An Open Letter from Pastor Dihan Lee -- A Response to the Election

Hothouse Flowers or Wild Flowers?

This campaign was the most brutal I have seen in the four decades I’ve been alive. Like a broken oil well, this election tapped into dark matter that’s always been sitting beneath the fragile crust of our political correctness, and spewed it over the airwaves for all of us to see and taste. It was not pretty. We’re still trying to wipe off the muck.  

Perhaps some of us would have thought this messy process would be worth it if the candidate of our choice emerged the victor. But for many of us this is not the case. Donald Trump is the President-elect, which means that even as we are attempting to recover from the concussive blows of this election cycle, we now have to deal with this new reality of a Trump-led America.

For most of you this will not be easy. As your Pastor, reading Facebook posts and seeing all the fear and pain and heartbreak was painful. And I understand… I am a person of color, a son of an immigrant family.  I have three daughters.  My spiritual family at Renew is incredibly diverse in ethnicity and class. I understand why Trump’s vision of America is deeply unsettling.

It would be foolish of me as your Pastor to blow past the pain and demand that my church to just “chin up.” This has been an excruciating process where we have seen disturbing images and messages spill out of the bowels of our nation. And there is genuine fear that the worst aspects of Trump’s support will be emboldened to spread hate and bigotry. I pray to God that Donald Trump did not mean half the things he said; that it’s part of his craft and not his creed. But the fact I even have to pray this is reason for genuine grief. So at the very least, I want our church to a safe place where such lament can be said and shared.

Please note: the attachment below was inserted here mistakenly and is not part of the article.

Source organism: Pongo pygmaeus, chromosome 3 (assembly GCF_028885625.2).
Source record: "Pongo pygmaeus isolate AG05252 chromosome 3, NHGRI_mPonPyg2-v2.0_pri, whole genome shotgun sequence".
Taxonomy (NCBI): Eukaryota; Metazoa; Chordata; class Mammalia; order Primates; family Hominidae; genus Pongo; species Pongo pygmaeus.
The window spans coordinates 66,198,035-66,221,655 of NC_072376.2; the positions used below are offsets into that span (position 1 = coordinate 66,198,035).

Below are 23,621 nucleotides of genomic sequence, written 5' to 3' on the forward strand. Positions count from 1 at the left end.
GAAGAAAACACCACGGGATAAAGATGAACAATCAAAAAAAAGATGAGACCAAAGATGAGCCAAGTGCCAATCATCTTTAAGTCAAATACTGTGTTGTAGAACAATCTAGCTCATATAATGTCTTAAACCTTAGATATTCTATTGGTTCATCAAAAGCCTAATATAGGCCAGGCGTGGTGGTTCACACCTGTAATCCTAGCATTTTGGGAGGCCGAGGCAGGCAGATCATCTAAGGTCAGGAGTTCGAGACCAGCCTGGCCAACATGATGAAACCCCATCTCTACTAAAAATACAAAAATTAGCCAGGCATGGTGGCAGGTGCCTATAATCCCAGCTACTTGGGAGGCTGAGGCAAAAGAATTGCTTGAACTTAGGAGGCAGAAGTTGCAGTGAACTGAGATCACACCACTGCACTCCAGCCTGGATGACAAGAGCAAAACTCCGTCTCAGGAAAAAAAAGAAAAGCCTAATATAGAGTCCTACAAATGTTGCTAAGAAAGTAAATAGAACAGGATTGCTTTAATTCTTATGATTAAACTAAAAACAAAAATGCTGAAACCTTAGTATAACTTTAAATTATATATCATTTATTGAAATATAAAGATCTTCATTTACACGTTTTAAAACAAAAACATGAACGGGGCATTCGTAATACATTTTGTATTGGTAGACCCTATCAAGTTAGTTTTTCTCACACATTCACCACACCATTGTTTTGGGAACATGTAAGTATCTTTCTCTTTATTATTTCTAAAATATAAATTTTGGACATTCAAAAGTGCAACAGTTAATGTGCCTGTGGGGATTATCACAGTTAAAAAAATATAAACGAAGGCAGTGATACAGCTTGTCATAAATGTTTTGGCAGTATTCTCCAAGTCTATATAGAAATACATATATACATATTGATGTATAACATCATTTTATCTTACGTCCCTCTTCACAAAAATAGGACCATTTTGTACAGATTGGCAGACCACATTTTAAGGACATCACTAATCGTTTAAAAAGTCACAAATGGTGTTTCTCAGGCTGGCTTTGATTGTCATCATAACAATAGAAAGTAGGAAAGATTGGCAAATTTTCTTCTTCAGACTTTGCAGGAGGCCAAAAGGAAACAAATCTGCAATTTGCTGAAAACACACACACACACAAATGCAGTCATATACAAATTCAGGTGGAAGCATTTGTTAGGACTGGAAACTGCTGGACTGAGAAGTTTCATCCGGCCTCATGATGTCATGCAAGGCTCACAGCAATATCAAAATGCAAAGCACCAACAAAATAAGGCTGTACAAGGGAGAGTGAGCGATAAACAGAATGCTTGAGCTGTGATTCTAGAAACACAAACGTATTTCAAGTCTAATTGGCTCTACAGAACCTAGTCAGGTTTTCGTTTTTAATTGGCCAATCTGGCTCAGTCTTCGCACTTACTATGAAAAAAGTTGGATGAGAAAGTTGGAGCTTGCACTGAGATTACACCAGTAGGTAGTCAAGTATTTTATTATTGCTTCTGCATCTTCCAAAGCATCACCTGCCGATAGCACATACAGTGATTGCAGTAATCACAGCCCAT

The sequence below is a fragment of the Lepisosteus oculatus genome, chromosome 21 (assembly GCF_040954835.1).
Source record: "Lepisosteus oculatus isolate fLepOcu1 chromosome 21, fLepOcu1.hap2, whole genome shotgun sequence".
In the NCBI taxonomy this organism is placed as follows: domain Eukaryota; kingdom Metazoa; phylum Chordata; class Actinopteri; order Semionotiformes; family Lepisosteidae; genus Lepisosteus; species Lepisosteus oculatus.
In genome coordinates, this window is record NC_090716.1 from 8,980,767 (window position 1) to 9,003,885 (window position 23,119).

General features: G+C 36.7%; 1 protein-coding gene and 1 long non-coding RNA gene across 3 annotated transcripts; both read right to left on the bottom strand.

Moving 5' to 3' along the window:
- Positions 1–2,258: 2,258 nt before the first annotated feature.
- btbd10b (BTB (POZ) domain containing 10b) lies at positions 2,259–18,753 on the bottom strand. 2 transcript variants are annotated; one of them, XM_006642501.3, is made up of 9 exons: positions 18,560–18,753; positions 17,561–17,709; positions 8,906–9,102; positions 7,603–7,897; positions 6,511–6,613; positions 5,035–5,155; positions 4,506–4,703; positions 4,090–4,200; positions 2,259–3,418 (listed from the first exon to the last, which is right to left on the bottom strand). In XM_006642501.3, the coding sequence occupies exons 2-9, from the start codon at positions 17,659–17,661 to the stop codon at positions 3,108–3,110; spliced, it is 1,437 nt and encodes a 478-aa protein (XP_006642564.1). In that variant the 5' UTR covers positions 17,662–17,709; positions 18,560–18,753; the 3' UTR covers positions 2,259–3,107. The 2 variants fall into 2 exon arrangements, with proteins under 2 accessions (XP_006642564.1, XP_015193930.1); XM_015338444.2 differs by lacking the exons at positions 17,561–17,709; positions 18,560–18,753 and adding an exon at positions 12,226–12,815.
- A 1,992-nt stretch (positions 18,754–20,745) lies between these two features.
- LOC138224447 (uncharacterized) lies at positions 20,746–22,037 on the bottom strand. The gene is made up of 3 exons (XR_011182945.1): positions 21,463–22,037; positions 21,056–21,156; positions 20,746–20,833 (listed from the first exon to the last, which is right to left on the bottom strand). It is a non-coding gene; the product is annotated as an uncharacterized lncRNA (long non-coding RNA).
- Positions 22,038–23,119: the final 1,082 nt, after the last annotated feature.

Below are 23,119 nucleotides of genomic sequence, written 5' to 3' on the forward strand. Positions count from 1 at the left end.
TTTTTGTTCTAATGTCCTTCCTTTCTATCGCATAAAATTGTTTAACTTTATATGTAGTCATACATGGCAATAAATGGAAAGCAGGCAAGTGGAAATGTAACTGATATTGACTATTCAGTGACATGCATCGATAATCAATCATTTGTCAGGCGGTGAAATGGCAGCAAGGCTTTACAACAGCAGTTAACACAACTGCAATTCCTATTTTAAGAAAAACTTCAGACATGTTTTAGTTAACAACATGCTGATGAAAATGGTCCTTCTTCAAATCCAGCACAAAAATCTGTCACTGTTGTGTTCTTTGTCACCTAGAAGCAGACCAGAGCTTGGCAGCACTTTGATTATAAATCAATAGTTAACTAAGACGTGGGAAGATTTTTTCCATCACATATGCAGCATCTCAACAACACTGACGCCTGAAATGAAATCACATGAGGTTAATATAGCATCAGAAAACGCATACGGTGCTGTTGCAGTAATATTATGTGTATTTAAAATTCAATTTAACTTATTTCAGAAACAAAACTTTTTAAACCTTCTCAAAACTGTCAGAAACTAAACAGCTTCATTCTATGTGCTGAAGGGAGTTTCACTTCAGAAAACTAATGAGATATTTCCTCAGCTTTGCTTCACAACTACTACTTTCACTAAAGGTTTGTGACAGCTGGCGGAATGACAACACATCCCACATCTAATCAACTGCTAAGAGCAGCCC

This is not easy church. And it will not be easy for some time.

If you are at Trump supporterand I know there are Trump voters who reluctantly voted their conscience and therefore should not be immediately labeled a racist or misogynist or xenophobe—I ask that you please understand and give room for people to process how they feel. You might have seen him as the lesser of two evils, but the specific evils he is associated with is particularly hurtful to people of color, to women, and other groups who have been marginalized.

So again, this is not easy. It requires space. Please respect that.

But having said all this...Donald Trump is the President-elect

This IS our reality. And, as your pastor, I want to share some wisdom that will hopefully bring perspective that will help in the healing.

I once heard a parenting illustration of how we want to raise children who are WILDFLOWERS not HOTHOUSE flowers. Hothouse flowers can only bloom in perfect conditions. Any adversity makes them wilt. Wildflowers on the other hand are designed to bloom in the wild, where nothing is predictable, and often the soil or weather are not ideal.